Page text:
The Charity Commission stats for December 2011 show that the 150,000 charities generating under £500,000 of income a year in total generated £2.6 billion in voluntary income. However of this number, 132,000 are small charities with less than £100,000 income, and the £1,250 top up would make a significant difference to them. 

However, for them the threat is that the consultation brings in even more red tape with a "matching" scheme (i.e. you can claim the £1250 top-up on £5,000 of non-gift aided income only if you have £5,000 of gift aided claims). As the average voluntary donation per organisation is in fact only £6,000, the average top-up claimed can be only on £3,000 not £5,000 - you do the maths!

Oops! That means that the £200 million gift from the government has in fact become £120 million. Factor into this that organisations a) will not necessarily apply for registration on day one, and b) won't be able to submit a claim for three years (compliance) and you begin to see the issue.

I'd be interested to know how many charities below £500,000 are registered for Gift Aid - I bet it is nowhere near 150,000...!

So all in all we have been taxed at the top end, and the "gift" at the bottom range is a veritable wolf in sheep's clothing. What's next - a tax on the impact that charities have?

If you want to take part in the consultation download the HMRC consultation document (it is 32 pages long). Pages 13 and 25 cover the points raised above. You only have until the 25 May 2012 to make a submission on the consultation.

We will be doing this on behalf of our clients as we feel the approach taken by the government and HMRC is heavy handed and potentially unworkable for smaller organisations.

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Big Society Capital - Bullshit or Benefit?

Posted by Mark Freeman
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on Wednesday, 11 April 2012
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Last week's long-overdue Big Society Capital (www.bigsocietycapital.co.uk) launch was received with a predictable combination of enthusiasm and scepticism. However the real test of benefits to the not-for-profit sector will be its performance once it starts lending or investing - not to mention ensuring their website doesn't fall over with the demand for information!

It will be interesting to watch how the Bank overcomes the issue of security - they will have to lend or invest on a cash flow basis, which as we know the mainstream banks avoid at the present time.

Sure, there have been others, Futurebuilders and the like, who have taken on this challenge and undertaken long term lending. Result? The funds have been wound up and are now administered by the Social Investment Fund.

Of course Charity Bank has been successful with this model, but you have to ask whether there is actually £600 million worth of demand out there. Charity Bank has loaned around £80 million or so and has only just made a surplus - and they appear to loan to the same customer group that the Big Society Capital will. Oh...and have a look at Charity Bank's history - it would appear to have had requests for more than £100 million back in 2006!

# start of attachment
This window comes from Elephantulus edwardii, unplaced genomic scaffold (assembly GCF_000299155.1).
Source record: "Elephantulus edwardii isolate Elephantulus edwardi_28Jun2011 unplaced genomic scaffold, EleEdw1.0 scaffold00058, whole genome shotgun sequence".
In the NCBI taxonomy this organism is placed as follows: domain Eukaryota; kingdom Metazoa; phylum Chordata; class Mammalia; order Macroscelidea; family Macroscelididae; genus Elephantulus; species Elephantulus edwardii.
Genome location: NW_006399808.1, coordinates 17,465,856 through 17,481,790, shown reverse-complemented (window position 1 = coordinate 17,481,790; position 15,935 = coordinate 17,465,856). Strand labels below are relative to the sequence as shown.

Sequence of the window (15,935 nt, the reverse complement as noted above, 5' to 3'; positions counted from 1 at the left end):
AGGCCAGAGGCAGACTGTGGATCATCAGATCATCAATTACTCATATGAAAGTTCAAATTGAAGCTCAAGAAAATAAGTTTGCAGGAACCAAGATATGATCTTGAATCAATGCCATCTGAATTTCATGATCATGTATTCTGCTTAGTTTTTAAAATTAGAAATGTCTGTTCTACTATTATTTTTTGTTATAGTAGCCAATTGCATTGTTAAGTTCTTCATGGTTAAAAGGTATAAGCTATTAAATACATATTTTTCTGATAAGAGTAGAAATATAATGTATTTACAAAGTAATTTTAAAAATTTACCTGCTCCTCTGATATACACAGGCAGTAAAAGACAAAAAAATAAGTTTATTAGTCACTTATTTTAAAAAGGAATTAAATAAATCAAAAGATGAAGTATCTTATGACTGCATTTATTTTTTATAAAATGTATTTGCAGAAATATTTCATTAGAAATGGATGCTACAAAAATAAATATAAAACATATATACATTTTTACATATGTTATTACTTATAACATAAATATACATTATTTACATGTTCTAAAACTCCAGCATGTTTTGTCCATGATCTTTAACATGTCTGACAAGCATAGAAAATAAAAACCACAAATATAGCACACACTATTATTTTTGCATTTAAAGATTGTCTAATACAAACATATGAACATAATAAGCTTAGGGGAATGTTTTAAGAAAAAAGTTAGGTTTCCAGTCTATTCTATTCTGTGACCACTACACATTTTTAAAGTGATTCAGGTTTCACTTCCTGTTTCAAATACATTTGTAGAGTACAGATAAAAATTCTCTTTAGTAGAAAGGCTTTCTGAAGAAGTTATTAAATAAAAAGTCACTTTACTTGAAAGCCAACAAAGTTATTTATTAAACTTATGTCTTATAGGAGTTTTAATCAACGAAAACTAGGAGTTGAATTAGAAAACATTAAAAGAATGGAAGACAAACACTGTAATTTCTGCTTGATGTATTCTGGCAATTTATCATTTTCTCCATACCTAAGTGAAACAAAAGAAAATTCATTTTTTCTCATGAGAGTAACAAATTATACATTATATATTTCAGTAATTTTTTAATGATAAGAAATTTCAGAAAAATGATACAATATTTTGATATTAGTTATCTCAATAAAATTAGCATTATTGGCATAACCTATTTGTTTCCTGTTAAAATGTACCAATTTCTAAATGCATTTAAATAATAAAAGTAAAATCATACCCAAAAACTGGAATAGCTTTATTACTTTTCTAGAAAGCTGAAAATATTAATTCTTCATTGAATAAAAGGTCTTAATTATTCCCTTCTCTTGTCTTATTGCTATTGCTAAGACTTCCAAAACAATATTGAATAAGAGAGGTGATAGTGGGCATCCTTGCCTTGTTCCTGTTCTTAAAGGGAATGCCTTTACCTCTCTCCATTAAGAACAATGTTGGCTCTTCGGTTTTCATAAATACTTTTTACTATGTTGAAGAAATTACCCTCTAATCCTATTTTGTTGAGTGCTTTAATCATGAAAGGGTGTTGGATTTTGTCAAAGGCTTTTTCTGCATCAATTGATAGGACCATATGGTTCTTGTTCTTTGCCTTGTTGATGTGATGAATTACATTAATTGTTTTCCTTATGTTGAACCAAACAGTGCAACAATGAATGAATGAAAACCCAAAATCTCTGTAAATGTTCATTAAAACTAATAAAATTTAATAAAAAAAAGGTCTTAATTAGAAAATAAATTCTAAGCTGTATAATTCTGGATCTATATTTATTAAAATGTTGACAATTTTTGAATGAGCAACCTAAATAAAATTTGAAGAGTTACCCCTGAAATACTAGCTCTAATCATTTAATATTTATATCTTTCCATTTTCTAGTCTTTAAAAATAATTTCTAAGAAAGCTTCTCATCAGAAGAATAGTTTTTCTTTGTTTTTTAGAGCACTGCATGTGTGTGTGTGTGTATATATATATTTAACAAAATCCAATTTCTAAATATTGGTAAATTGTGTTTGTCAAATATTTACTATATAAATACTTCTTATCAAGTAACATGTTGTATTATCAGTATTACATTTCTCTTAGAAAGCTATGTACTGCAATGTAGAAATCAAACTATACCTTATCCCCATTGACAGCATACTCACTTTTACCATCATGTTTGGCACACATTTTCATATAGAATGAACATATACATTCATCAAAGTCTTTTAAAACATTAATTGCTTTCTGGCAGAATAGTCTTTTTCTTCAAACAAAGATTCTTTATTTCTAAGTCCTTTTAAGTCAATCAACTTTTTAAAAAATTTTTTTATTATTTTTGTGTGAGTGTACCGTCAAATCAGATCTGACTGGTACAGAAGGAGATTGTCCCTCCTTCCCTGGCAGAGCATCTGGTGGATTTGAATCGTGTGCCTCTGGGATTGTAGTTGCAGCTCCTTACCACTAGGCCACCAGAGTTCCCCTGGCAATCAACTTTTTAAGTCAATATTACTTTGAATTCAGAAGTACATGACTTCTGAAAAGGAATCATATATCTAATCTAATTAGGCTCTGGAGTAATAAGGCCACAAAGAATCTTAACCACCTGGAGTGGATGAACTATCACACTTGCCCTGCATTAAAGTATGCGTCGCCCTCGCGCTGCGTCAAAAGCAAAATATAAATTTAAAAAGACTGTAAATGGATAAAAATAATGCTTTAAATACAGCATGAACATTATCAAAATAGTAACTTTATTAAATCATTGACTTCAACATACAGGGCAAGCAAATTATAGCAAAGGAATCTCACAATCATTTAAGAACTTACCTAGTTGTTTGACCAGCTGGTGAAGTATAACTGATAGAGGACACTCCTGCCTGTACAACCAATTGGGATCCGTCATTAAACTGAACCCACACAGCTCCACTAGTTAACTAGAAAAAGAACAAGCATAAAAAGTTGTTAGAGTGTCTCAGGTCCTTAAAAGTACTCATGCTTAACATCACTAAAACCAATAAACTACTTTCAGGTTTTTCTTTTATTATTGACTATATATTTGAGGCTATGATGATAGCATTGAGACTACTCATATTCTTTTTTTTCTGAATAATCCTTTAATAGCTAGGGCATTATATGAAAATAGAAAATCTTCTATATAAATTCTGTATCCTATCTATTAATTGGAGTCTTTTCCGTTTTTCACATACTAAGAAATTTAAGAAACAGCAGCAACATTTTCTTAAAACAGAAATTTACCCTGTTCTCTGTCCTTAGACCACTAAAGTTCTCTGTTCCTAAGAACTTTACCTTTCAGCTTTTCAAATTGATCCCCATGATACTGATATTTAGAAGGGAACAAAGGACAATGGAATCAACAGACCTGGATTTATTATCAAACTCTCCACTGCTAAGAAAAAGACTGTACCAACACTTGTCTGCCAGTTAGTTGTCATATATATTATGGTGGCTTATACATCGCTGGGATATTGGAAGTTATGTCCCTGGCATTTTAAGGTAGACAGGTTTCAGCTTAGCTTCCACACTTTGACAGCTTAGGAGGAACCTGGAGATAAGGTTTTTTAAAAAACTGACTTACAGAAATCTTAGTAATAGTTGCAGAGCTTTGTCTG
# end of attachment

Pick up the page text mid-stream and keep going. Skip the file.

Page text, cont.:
In an age when the government is putting pressure on not-for-profits to become more efficient and effective, it seems to be giving quite a different impression by setting up the Big Society Capital...perhaps there is another agenda behind this move than the one we are led to believe?

So where does all this leave us? I am enthusiastic about it having been at the sharp end of trying, often without success, to find funds for clients who have good ideas, supportable cash flows and solid track records on delivery. But at the same time I'm putting my cynic's hat firmly on until we see what Big Society Capital is prepared to fund.

For the government's sake, I do hope that the operating costs don't outweigh the undoubted benefits it could bring to the not-for-profit sector.

 

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Tough Times, Togetherness and Tea!

Posted by Mark Freeman
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on Friday, 23 March 2012
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The other day a client said to me "For the past ten years we have lived on a gravy train which has now stopped dead in its tracks - if we thought it was tough then, its just become 100 times tougher now!". This got us to thinking about our first blog, what Mark Freeman and Associates aspires to, and why we are working here - to assist not-for-profit organisations and ensure that they are working as effectively and efficiently as they can.

Over the next few months we will start to provide the sector with ways in which they can generate more money and ensure they are receiving the most return for their money.

We will start to look at social media, corporate partnerships (which are not just asking for a hand out) to ways in which not-for-profits can work more closely together without losing their identity.

We will also be looking at the issues the sector is facing and ways that they can be addressed and perhaps solved - although some of our approaches may not be everyones cup of tea! Of course, in this day and age there are many types of tea available so hopefully there is something here for everyone!

Please pass on our details and our blogs as you see them...and we look forward to your feedback.